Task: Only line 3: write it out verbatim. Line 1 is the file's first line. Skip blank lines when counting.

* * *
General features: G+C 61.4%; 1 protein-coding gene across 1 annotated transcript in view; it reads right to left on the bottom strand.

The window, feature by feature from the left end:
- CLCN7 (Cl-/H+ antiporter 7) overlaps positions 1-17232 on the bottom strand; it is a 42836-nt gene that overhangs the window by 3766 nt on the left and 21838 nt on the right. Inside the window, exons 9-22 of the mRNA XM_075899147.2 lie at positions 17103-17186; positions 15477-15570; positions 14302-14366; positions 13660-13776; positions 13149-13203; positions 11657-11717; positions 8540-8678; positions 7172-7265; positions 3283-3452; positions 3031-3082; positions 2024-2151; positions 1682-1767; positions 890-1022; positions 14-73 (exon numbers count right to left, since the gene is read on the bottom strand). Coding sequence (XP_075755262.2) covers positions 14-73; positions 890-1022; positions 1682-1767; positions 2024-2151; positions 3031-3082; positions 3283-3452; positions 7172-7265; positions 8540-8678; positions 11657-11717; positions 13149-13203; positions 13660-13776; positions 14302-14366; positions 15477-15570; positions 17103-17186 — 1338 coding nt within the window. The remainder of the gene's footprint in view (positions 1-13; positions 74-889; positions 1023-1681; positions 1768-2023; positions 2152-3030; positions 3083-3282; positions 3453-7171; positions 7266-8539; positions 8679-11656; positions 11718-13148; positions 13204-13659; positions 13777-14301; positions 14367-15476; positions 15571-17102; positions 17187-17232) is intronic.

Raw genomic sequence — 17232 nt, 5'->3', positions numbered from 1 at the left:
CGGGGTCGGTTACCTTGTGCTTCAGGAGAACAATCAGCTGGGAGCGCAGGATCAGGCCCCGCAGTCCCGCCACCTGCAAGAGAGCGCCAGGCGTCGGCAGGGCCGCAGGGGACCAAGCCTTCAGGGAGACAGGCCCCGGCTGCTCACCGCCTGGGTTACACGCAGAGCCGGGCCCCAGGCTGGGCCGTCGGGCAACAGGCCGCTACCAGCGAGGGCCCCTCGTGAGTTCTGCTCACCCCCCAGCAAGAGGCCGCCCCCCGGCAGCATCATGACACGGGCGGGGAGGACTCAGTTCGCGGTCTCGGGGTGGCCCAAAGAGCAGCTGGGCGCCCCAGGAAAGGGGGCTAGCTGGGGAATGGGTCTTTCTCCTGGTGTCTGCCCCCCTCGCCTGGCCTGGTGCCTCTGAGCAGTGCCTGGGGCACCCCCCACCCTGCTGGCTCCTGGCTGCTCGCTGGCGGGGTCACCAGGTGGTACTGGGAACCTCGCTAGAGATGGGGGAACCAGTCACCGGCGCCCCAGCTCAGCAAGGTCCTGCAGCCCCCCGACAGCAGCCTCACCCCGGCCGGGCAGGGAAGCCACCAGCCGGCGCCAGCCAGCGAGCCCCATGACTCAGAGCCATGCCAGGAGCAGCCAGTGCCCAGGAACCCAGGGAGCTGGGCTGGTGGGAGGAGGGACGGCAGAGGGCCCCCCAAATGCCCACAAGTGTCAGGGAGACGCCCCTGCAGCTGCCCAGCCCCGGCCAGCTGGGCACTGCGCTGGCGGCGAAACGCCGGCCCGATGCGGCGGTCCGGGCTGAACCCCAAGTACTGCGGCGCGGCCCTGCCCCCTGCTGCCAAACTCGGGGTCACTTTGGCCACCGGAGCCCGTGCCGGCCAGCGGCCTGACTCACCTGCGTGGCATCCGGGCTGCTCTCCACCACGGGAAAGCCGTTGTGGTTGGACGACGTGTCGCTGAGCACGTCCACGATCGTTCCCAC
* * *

- CLCN7 (Cl-/H+ antiporter 7) overlaps positions 1-17232 on the bottom strand; it is a 42836-nt gene that overhangs the window by 3766 nt on the left and 21838 nt on the right. Inside the window, exons 9-22 of the mRNA XM_075899147.2 lie at positions 17103-17186; positions 15477-15570; positions 14302-14366; positions 13660-13776; positions 13149-13203; positions 11657-11717; positions 8540-8678; positions 7172-7265; positions 3283-3452; positions 3031-3082; positions 2024-2151; positions 1682-1767; positions 890-1022; positions 14-73 (exon numbers count right to left, since the gene is read on the bottom strand). Coding sequence (XP_075755262.2) covers positions 14-73; positions 890-1022; positions 1682-1767; positions 2024-2151; positions 3031-3082; positions 3283-3452; positions 7172-7265; positions 8540-8678; positions 11657-11717; positions 13149-13203; positions 13660-13776; positions 14302-14366; positions 15477-15570; positions 17103-17186 — 1338 coding nt within the window. The remainder of the gene's footprint in view (positions 1-13; positions 74-889; positions 1023-1681; positions 1768-2023; positions 2152-3030; positions 3083-3282; positions 3453-7171; positions 7266-8539; positions 8679-11656; positions 11718-13148; positions 13204-13659; positions 13777-14301; positions 14367-15476; positions 15571-17102; positions 17187-17232) is intronic.